Sheffield dais

Commissioner Monique Sheffield said her vote for Cobb County’s extra paid leave program for vaccinated employees, designed to encourage vaccination, was a matter of upholding the BOC’s duty to protect the county’s health and safety.

MARIETTA — The Cobb Board of Commissioners moved forward Tuesday to grant vaccinated employees up to 80 extra hours of paid leave, should they need it for COVID-19-related reasons.

The vote passed 4-1, with west Cobb’s Keli Gambrill in opposition.

Gambrill, who decried the policy as a divisive and politicized move, was alone in her condemnation.

“We are not attempting to force vaccination on anyone,” Commissioner Monique Sheffield said. “What we are attempting to do, as so many of you have shared that you have elected us to do, is to ensure the public’s health and safety.”

Sheffield continued, “But when we make efforts to do that, what I hear is that, ‘You’re taking away my freedom.’ We’re not doing that … What’s presented before us today is to exercise our responsibility to the county employees who have been vaccinated, but they have still been exposed.”

Under the new policy, vaccinated employees who have been directly exposed or infected will receive their full pay rate during their leave for up to 80 hours. They’ll receive two-thirds of their pay rate if caring for a child or other individual who is exposed or infected.

Commissioner JoAnn Birrell stressed the policy only applies to county employees — not the general public — and includes case-by-case exemptions for employees who object to vaccination on medical or religious grounds. She said she continues to believe the vaccine is a personal choice, and fully opposes a mandate, but believes the policy will serve to encourage workers to receive the shot.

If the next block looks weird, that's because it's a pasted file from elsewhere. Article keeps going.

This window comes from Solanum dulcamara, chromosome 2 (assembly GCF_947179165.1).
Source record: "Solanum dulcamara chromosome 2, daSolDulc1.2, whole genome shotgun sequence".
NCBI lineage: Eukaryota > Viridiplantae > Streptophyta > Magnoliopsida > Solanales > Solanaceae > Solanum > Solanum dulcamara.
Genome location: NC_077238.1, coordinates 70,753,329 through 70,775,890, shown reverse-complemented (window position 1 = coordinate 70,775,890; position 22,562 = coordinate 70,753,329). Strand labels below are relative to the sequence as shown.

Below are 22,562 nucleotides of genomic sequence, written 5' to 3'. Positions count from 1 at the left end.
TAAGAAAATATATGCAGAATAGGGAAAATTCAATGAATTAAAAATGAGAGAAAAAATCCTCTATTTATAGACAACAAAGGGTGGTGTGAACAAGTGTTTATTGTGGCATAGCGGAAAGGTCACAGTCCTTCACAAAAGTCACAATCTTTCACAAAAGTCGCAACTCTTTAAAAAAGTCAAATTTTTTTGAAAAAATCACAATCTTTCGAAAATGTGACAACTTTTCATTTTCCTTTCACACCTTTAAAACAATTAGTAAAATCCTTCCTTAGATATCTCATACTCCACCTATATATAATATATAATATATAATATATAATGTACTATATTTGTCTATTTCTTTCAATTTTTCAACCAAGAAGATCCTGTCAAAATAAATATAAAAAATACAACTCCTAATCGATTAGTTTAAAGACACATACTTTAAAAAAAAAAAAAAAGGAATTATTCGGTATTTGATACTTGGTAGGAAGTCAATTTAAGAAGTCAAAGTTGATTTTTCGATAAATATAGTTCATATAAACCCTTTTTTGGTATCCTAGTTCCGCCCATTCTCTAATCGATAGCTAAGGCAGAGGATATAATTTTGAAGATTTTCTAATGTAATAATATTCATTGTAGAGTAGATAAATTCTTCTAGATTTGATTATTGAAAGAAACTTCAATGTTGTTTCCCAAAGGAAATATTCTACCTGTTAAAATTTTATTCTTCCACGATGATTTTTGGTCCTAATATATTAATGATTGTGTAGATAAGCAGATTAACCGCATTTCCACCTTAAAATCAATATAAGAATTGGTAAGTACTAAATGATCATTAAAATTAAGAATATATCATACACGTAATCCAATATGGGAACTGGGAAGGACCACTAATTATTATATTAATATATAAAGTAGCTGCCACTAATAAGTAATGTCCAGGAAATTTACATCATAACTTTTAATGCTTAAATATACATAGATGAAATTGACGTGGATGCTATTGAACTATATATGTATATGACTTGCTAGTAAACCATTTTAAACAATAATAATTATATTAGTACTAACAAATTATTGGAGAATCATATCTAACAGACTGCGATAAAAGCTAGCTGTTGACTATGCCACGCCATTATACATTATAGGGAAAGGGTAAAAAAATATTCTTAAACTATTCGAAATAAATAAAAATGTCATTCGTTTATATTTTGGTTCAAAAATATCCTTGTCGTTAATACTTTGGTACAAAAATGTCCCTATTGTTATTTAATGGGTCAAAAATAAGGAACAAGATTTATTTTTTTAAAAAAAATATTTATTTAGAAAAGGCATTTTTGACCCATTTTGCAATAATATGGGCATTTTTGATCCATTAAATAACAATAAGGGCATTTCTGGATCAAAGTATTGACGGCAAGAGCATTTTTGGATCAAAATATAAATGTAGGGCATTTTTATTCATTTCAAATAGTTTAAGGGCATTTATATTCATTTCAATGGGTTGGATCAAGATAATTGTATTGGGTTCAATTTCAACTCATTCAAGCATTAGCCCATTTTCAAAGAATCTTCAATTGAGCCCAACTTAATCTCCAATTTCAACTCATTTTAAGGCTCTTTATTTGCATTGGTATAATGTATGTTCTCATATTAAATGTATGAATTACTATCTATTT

The county believes (using a “very rough estimate,” spokesperson Ross Cavitt said) just under half of its employees are currently vaccinated. Per County Manager Jackie McMorris and Support Services Director Sharon Stanley, infections among workers have amplified existing workforce shortages on county work crews.

Stanley said in her department’s most recent report, 34 employees tested positive in one week, 24 of whom were unable to work remotely. Another 17 were in contact with the infected employees and either had to work from home or miss work entirely.

Because many employees have taken sick days without explanation, Cavitt added, a precise number is hard to deduce.

County Chairwoman Lisa Cupid said at a work session Monday that the staffing issues were “costing this organization money.” Gambrill contested that claim, arguing prior to the vote that pay increases, parental leave policies, and labor market factors were driving up overtime costs, not the “red herring” of the pandemic.

“Equitable employers outpace their competitors by respecting the unique needs, perspectives, and potential of all their team members,” she said, arguing the policy was in contradiction with Cobb’s stated commitment to diversity and inclusion.

“It begs the question, why would an employee want to continue working for Cobb County? It is no wonder our turnover rate is so high, and we are unable to attract new employees, when we fail to appreciate their service in exchange for political posturing,” Gambrill added.

Cupid responded that she saw nothing political in the measure, which was proposed by Human Resources Director Tony Hagler.

“As I shared yesterday, this is a step. I think we did not come with the hammer and propose a mandate. We are giving people a choice, and I think it’s going to be very clear after today’s meeting where the policy interest of this board is,” Cupid said.

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